In 2011 IOSH commissioned TRL to conduct a review and stakeholder report into the efficacy of existing work-related road safety interventions. This research suggests that work-related road safety interventions should focus on issues such as making sure people don’t drive when tired, when under pressure to reach their destination quickly, or when using devices such as mobile phones

As work-related RTAs are a significant cause of preventable death and injury there is consensus that people should be protected from the hazards. IOSH believes that:

  • Employers should ensure they produce and effectively communicate a policy for the management of work-related road safety with their staff.

  • Road safety policies should cover suitable and properly maintained vehicles; driver suitability, fitness and training; and realistic timescales for journeys, to prevent stress or pressure to take risks.

  • Journeys should be properly planned to avoid undue fatigue and plans reassessed if weather conditions deteriorate.

  • Employers need to control the risks from ‘driver distraction ’and include this in their policy e.g. prohibit activities like phone-use and eating while driving.

  • Managers should consider alternatives to driving, for example train travel or video- and tele-conferencing.

  • In addition to RTAs, employees should also be encouraged to inform employers of any serious near-misses on the road, so that lessons can be shared.

Although IOSH found that many businesses see immediate and lasting effect from sound management interventions, there was a need for more robust and scientific evaluation studies in this field to determine the exact effect of any specific intervention.

General advice from organisations and businesses which promote good management of those who drive for work recommends four key areas need to be addressed by employers:

  • Vehicles

An employer of someone who drives a vehicle for work, including private vehicles owned by the employee, has a responsibility to ensure that the vehicle fits the purpose for which it is used. It is important that the vehicle is safe and in fit condition and that there is required safety equipment properly fitted and maintained. These basic requirements, along with others below, have been found by employers to help reduce the risk to employees who are driving as part of their job.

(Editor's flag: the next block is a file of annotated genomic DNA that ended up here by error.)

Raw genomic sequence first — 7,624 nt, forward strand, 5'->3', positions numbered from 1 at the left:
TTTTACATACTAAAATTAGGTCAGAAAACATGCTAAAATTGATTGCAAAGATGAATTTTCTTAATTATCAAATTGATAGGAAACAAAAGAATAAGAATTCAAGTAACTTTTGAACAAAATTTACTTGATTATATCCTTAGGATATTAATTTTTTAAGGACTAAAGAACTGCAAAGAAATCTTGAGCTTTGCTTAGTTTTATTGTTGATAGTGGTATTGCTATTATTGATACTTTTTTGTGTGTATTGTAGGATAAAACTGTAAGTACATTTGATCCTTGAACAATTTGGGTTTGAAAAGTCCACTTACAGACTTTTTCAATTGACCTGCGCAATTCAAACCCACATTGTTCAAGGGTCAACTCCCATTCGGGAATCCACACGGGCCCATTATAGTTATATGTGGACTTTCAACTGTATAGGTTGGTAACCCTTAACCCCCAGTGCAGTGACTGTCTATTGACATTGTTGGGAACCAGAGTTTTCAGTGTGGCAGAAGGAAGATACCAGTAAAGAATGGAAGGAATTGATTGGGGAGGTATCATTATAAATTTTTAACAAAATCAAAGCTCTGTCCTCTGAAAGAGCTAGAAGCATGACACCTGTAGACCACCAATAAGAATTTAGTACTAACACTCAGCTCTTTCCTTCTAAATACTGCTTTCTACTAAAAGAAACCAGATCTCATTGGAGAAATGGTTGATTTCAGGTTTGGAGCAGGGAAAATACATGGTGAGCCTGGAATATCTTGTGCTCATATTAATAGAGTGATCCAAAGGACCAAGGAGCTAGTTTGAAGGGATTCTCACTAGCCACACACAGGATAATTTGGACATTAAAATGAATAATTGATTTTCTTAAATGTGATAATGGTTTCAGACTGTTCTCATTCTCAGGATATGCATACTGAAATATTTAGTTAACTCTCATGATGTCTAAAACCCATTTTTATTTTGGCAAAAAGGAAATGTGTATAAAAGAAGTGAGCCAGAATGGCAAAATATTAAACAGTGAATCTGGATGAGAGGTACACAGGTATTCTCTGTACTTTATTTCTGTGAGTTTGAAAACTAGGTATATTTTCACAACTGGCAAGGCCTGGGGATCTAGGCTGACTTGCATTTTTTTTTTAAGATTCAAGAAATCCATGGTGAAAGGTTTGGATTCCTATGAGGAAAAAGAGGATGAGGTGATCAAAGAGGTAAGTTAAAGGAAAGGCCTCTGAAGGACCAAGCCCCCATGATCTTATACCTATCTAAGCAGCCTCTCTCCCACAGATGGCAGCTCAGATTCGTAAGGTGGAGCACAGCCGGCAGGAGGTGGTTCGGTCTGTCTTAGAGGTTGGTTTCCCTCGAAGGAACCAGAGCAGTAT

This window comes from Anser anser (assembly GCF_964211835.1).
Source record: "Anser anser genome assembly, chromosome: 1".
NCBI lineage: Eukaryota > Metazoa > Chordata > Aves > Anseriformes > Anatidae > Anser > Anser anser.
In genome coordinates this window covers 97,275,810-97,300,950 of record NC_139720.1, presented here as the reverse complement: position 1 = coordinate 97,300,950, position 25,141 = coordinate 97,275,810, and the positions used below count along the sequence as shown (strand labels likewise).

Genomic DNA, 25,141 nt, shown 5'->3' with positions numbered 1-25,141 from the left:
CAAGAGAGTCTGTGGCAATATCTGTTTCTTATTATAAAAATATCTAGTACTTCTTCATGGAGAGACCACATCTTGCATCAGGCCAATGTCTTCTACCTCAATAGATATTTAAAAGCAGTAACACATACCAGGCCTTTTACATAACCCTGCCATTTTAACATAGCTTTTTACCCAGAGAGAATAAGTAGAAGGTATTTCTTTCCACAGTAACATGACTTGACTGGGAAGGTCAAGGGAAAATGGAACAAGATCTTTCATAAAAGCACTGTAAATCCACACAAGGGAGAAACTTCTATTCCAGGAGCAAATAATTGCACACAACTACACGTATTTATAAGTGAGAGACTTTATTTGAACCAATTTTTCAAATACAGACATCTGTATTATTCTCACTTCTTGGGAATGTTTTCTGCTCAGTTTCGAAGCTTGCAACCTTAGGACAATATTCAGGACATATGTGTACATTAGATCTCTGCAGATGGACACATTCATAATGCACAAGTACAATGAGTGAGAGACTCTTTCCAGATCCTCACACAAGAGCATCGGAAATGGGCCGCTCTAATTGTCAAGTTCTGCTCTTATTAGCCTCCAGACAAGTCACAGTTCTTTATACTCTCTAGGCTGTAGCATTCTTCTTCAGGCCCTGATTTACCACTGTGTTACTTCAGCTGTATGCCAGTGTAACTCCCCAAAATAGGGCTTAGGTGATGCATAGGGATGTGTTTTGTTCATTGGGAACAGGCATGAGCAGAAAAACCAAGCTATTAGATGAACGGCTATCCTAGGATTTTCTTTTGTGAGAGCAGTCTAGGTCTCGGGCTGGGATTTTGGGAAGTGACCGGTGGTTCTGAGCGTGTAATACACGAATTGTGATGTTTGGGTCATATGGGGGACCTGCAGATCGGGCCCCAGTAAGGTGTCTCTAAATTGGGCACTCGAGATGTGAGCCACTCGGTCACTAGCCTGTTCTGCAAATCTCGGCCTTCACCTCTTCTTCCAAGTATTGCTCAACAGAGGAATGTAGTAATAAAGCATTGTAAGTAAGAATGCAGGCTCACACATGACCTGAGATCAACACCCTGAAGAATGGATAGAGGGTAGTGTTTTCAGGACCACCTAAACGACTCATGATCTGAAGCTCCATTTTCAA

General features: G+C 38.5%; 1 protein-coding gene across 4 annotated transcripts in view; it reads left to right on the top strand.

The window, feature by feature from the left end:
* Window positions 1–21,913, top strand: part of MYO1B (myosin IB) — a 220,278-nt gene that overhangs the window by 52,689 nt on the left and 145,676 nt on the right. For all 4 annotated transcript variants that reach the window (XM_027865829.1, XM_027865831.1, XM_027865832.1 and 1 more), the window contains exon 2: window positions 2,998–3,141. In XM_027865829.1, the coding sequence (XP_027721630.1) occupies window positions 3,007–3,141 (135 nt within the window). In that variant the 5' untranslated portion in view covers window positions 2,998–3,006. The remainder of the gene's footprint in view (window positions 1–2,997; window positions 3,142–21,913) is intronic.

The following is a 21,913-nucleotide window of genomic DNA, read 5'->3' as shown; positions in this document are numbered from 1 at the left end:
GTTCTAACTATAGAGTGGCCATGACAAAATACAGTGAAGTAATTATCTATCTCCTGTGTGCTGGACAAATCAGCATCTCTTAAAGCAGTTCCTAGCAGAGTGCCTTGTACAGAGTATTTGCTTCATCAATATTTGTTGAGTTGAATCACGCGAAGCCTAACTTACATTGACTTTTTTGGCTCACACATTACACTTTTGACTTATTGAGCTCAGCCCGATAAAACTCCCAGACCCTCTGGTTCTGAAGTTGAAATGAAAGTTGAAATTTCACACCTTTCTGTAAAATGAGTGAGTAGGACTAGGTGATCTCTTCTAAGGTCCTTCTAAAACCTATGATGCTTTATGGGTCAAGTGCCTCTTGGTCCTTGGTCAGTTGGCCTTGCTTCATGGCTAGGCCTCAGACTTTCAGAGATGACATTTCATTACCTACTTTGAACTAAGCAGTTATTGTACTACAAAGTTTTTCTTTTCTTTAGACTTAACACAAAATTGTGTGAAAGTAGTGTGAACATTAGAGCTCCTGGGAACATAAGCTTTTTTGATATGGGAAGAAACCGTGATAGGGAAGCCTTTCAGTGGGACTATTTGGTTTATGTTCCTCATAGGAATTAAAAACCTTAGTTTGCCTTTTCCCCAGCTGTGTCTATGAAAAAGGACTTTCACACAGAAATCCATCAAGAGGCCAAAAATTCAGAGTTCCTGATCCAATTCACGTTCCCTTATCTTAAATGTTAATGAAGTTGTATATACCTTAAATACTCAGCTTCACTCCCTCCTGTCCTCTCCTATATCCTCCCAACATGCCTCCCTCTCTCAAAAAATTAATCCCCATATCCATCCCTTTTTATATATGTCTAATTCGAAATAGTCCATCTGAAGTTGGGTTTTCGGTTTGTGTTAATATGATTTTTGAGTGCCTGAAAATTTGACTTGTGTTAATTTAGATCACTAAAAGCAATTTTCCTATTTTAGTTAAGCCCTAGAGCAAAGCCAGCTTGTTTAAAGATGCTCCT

• Journeys

Journey planning and scheduling is essential in ensuring the safety of employees who drive for work. Investing time in ensuring that journey planning is implemented as a component of DfW policy, will ensure that where possible, routes are planned thoroughly, schedules are realistic, and sufficient time is allocated to complete journeys safely.

  • Drivers

An employer needs to be satisfied that drivers are competent and capable of doing their work in a way that is safe for them. The need to be satisfied that that employees are properly trained?

  • Management

The Health and Safety Act 1974 requires employers to ensure, so far as reasonably practicable, the health and safety of all employees while at work. They also have a responsibility to ensure that others are not put at risk by driving for work activities. They need to carry out assessments of the risks to the health and safety of their employees, while they are at work, and to other people who may be affected by their work activities.

Managing a DfW policy can only be effectively handled if it is integrated into arrangements for managing health and safety at work. Businesses need to look at their health and safety systems and consider whether they adequately cover this area of work. The main areas to address are policy, responsibility, organisation, systems and monitoring. (Driving for Better Business).

The new publication of report ISO 39001 2012, will be invaluable in helping businesses both large and small, as well as public organisations to reduce crashes involving those who drive for work. ISO 39001:2012 specifies requirements for a road traffic safety (RTS) management system to enable an organization that interacts with the road traffic system to reduce death and serious injuries related to road traffic crashes which it can influence.

A wide range of advice is available from RoSPA, local road safety teams and many commercial organisations. It can also be accessed through the Driving for Better Business web site: www.drivingforbetterbusiness.com

  • Date Added: 03 Apr 2012, 08:08 AM
  • Last Update: 26 Jan 2017, 04:02 PM